Reflecting on a visit from Schools Consent Project
In our latest blog post, Teacher of English Mark Belassie-McCourt, discusses what happened when Schools Consen...Read More
Former Deputy Head (Academic), Dr David James, explains why we are hosting our inaugural Education Summit later this year.
We live in turbulent times. Every day seems to carry a strapline of ‘what fresh hell is this?’ And the politicians, who are charged by the public to provide answers, seem at best stunned into inaction by the speed of events or, worse, actively conniving to make things more chaotic. WB Yeats’s lines from The Second Coming seem especially apposite at this moment in time:
The best lack all conviction, while the worst
Are full of passionate intensity.
It is easy to see how prosaic matters, such as education, slip down the Government’s To Do list. But I have argued elsewhere that, for schools, there is only one thing worse than a busy, conviction-led Secretary of State at the Department for Education, and that is not having one. And there is no doubt that ever since Michael Gove was defenestrated by a Prime Minister who wanted to win the last election, schools occupy fewer headlines, and probably take up less discussion time in cabinet, than they used to.
This can lead to drift, and drift in turn can lead to uncertainty, which in turn can store up problems for society in the future, because the issues affecting schools (such as academic underachievement or poor behaviour) are rarely contained behind the school gate. There are worrying trends developing in the maintained sector: it is estimated that four out of ten newly qualified teachers leave the profession within their first year of teaching; at the other end of the career ladder there is a retention crisis, with record numbers of headteachers stepping down, or taking early retirement. With so much talk about the crisis in the NHS this winter it is understandable that the challenges facing schools are overlooked, but they are there, and this is something that the National Funding Formula seems to be exacerbating, with some headteachers warning of a ‘bleak’ future for schools.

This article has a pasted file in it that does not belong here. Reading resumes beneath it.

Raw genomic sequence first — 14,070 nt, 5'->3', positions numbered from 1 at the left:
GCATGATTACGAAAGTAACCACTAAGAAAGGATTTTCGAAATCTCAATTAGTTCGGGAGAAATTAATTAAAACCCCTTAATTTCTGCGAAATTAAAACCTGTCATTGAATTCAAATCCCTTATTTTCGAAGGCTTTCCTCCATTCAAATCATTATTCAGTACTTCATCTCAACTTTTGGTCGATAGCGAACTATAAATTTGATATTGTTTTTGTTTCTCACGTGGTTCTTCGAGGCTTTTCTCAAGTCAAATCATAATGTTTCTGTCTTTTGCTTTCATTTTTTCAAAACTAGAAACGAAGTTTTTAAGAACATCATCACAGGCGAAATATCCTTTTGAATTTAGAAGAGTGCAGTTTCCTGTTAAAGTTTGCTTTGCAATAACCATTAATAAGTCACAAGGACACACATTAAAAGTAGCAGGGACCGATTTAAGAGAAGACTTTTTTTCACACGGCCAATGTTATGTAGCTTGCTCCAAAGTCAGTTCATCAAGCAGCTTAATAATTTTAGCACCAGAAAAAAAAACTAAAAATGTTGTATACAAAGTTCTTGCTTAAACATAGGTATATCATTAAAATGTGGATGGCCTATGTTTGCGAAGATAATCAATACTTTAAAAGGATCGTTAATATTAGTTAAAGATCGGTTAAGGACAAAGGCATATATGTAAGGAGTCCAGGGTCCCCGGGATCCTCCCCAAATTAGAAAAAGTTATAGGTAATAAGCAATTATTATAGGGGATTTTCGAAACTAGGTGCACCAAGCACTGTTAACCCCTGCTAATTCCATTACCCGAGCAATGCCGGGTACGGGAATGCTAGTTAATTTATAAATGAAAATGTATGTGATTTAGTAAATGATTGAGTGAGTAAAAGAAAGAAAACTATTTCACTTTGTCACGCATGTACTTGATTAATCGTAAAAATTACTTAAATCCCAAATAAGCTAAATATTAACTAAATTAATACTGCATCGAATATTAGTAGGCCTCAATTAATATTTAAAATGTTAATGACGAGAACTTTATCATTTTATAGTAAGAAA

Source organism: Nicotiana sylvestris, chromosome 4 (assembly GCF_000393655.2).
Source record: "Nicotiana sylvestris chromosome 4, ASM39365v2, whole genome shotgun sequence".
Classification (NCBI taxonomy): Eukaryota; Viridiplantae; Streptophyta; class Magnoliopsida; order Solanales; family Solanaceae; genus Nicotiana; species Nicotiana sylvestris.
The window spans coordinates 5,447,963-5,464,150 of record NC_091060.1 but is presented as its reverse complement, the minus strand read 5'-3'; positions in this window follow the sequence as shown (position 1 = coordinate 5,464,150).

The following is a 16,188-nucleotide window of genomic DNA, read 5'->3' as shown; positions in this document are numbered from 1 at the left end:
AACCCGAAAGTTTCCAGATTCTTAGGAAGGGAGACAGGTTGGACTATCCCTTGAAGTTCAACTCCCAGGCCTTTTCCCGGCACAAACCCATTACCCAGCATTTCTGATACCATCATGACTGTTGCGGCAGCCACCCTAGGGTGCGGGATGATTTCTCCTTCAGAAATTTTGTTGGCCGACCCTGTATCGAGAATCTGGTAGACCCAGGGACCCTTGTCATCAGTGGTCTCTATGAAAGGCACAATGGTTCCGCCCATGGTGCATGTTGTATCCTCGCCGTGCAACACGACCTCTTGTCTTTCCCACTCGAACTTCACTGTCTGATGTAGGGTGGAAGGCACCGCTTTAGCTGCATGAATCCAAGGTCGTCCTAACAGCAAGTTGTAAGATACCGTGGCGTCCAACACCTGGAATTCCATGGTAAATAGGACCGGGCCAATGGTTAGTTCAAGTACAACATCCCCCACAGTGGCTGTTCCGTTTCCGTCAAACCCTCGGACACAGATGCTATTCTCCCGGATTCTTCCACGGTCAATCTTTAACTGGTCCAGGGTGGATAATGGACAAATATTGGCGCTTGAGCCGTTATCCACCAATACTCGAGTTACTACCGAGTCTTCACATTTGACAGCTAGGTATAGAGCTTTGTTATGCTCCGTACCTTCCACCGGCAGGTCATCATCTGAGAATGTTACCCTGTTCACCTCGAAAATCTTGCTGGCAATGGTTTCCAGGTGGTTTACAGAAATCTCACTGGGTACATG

You will no doubt have noticed that I have decided not to discuss new GCSEs, with their still-to-be understood new grading system, as well as the death of AS examinations and the new, more rigorous A level with high-stakes terminal examinations that nobody, including our more selective universities, has total faith in.
It would be easy to be cynical. But of course there is much good happening in schools: students continue to excel beyond their own expectations, and regardless of what happens to the courses they study, or how they are assessed, thousands of inspiring, committed teachers will continue to do their best for the young people they teach. Public trust in teachers is second only to doctors (and considerably higher than politicians and estate agents, which is reassuring). To paraphrase George Eliot, it is because of the ‘unhistoric acts’ that teachers do every day that the ‘growing good of the world’ is added to. Or I like to think so anyway.
In such a climate we felt it appropriate to run an event that addressed some of the major issues facing schools today. And so, on 7 June, Bryanston is hosting its first Education Summit, which will bring together some of the most influential and knowledgeable voices in education today. Among those speaking is Lucy Crehan, whose book, Cleverlands, has been rightly praised as providing us with a startlingly clear insight into how teachers in other national systems achieve outstanding results with their students. It has been described as ‘audacious’, but mandatory reading for all those designing future education policy. Other contributors include Professor Dylan Wiliam, a seminal figure in education, consulted by leading companies, universities, and governments. There are few who know more about teaching than Dylan. And he is joined by Professor AC Grayling, one of this country’s leading intellectuals and academics. Toby Young and Claire Fox are also going to be asking difficult questions, and no doubt provoking strong responses. Other confirmed speakers, such as Ian Fordham, Microsoft’s Director of Education, will be focusing on the role of technology in the classroom; and others will be discussing the importance of partnerships to schools, and new developments in teaching and learning.
Why run an event like this, especially at the end of a tiring term? Because we believe that by bringing people together from across the education sector, to establish new connections, we can begin to find solutions to issues that affect everyone involved. It would be easier to not do this, to sit back and passively accept the slings and arrows hurled at us daily by opinion-formers and policy-makers, or to hunker down, and retreat into a bubble, hoping that the changes happening will sweep over us, leaving us untouched. Both approaches are unwise, especially as there are challenges and issues for all schools, including those like Bryanston. Both are also inimical to Bryanston’s ethos which actively promotes in its pupils an active engagement with the world around them. It is better to shape the debate than to be talked over and ignored.
This is not an event for teachers only: it is for everyone, including parents, who are interested in education today. Do join us, and take part in the debate.
For more information visit www.bryanston.co.uk/educationsummit.